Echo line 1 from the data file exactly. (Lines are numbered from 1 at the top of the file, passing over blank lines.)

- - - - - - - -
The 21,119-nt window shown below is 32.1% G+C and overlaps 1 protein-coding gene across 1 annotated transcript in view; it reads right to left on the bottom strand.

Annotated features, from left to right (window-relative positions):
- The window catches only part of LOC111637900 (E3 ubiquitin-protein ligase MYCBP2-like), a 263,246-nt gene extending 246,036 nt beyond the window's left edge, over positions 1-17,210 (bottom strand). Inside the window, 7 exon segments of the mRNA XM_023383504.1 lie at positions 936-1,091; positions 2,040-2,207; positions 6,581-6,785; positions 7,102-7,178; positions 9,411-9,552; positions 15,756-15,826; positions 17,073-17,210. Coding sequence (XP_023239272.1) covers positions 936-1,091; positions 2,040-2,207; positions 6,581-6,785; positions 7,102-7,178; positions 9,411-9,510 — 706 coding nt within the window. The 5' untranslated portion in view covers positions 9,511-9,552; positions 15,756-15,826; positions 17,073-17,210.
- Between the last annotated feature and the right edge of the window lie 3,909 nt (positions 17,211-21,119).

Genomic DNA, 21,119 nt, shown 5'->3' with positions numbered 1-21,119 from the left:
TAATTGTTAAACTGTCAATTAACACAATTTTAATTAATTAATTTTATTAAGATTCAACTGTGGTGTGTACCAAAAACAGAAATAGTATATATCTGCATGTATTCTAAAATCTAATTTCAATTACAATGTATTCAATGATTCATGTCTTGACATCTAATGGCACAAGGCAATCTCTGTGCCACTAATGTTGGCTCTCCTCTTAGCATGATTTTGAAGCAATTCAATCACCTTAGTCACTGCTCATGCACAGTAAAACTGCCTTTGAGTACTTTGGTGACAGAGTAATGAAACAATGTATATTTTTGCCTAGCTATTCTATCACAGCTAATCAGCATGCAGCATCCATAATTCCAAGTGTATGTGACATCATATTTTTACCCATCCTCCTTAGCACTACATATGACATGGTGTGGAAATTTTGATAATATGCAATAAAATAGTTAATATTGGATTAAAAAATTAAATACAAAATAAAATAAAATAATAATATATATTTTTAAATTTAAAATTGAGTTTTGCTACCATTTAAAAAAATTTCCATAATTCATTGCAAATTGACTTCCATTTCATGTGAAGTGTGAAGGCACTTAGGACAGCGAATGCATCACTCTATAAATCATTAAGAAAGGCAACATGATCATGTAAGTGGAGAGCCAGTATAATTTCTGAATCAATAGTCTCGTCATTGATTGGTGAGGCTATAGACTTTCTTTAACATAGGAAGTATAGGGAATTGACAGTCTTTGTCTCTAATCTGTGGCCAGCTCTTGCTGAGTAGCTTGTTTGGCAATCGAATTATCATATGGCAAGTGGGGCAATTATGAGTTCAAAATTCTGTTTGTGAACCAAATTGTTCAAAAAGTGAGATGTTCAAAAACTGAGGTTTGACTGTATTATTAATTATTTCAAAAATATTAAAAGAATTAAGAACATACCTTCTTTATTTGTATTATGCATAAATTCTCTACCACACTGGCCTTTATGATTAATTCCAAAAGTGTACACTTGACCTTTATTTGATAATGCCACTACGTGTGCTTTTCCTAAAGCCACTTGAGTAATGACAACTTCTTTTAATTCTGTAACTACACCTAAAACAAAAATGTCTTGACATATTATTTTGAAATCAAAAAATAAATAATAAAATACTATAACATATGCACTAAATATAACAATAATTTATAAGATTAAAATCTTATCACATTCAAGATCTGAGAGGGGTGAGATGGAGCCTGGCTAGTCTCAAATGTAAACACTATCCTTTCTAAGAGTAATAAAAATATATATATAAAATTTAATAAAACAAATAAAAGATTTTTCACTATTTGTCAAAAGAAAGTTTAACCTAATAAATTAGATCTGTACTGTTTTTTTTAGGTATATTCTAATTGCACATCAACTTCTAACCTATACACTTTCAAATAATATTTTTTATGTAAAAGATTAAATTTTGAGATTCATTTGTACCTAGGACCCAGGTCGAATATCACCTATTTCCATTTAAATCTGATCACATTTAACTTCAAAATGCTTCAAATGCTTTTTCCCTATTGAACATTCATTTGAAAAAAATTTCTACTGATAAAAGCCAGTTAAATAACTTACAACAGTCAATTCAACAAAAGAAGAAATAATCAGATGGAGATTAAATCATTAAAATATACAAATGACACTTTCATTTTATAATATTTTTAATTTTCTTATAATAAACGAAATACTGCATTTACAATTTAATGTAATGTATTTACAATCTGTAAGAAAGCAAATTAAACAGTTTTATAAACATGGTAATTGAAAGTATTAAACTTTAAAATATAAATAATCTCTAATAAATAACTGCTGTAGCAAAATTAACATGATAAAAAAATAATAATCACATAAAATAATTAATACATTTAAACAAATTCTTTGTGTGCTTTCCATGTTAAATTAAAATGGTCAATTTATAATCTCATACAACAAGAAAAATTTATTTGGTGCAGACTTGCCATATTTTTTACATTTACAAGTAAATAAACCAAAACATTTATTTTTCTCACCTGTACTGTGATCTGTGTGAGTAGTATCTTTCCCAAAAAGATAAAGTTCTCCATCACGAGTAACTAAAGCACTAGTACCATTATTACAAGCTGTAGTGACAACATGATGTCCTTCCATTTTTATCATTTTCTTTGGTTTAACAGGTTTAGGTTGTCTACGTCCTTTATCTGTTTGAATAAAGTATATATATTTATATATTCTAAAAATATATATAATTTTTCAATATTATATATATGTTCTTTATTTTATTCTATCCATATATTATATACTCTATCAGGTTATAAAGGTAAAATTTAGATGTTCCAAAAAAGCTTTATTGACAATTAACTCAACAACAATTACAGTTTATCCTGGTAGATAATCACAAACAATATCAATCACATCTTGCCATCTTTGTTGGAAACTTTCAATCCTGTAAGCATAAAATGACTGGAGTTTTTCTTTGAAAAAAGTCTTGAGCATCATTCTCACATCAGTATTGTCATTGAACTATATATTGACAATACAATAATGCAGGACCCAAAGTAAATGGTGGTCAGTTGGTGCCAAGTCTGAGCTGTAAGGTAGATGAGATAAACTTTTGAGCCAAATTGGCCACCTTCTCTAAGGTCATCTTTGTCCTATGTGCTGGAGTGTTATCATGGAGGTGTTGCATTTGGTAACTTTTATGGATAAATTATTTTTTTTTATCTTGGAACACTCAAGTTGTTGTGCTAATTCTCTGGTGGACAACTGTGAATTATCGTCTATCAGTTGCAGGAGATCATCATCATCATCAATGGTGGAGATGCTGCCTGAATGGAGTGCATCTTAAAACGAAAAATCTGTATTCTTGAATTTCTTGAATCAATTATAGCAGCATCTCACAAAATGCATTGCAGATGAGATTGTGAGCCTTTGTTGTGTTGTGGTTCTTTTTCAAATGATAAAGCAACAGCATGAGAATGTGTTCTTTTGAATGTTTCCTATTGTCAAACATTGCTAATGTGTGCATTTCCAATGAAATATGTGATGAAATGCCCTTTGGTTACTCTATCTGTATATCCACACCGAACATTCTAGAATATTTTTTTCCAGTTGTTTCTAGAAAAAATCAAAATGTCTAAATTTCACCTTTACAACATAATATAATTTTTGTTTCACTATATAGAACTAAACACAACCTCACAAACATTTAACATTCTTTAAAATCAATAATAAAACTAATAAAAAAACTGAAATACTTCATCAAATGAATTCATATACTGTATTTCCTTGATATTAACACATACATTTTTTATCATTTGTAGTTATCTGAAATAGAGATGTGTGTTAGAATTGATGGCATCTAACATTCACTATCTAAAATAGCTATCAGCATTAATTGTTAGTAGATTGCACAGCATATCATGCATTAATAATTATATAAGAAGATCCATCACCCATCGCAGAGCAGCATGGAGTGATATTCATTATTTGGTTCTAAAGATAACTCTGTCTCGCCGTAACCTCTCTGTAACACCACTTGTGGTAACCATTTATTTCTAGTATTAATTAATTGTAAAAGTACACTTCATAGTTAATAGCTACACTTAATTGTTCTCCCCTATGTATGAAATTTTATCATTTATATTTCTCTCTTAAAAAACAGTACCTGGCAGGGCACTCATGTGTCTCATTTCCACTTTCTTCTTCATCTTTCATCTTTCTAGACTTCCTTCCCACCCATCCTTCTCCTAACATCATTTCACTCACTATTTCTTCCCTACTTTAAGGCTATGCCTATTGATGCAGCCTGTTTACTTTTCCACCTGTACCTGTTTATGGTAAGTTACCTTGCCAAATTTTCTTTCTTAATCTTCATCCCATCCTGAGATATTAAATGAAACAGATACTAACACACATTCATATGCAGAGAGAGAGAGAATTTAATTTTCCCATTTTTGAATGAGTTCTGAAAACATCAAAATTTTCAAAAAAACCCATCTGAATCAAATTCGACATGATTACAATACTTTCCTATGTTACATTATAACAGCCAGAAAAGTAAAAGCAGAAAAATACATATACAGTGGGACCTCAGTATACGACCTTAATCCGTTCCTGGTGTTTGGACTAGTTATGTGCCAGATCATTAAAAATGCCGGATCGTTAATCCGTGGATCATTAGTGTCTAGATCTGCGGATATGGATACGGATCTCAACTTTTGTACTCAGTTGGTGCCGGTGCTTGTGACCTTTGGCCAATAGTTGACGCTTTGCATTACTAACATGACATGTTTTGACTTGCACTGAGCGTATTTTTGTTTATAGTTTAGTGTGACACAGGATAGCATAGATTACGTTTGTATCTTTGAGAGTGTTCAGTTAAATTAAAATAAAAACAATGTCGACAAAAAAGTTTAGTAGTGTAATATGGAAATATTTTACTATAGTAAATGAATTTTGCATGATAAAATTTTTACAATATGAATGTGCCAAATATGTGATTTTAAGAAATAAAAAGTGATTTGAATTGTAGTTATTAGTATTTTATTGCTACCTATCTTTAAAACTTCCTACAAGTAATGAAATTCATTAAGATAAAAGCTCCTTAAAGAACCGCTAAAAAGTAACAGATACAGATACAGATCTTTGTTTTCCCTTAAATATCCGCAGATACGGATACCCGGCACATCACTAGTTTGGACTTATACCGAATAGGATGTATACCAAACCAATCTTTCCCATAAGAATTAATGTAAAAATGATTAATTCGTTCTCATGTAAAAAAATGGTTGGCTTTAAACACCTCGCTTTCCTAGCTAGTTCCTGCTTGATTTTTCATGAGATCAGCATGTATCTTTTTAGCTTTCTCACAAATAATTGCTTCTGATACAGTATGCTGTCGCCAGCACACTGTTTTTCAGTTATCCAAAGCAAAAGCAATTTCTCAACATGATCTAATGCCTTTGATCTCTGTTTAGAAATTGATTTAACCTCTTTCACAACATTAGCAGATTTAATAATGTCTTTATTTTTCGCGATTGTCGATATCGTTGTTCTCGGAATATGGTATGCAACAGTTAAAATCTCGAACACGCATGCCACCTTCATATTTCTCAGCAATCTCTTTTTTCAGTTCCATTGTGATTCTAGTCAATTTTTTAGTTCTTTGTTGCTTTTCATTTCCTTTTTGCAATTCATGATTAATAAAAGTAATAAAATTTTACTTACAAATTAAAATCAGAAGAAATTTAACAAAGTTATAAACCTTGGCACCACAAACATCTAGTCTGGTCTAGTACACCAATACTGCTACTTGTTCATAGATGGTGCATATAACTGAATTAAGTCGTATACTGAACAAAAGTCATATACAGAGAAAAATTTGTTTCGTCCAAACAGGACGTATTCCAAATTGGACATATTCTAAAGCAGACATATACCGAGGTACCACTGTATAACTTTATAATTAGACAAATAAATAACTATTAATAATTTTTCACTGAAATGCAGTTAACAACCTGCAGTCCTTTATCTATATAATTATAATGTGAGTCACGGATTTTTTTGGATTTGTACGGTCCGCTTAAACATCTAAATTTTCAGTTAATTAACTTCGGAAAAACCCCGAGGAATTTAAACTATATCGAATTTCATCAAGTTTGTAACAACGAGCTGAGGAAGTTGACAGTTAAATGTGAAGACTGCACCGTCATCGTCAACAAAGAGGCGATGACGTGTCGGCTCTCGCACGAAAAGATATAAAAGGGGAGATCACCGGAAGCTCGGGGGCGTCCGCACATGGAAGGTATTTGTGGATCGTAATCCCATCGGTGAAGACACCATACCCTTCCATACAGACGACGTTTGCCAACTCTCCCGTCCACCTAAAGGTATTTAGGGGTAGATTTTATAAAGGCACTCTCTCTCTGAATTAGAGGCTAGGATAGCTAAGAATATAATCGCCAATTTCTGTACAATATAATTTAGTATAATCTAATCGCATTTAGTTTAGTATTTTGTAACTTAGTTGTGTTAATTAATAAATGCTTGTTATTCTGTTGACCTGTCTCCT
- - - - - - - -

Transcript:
The 21,119-nt window shown below is 32.1% G+C and overlaps 1 protein-coding gene across 1 annotated transcript in view; it reads right to left on the bottom strand.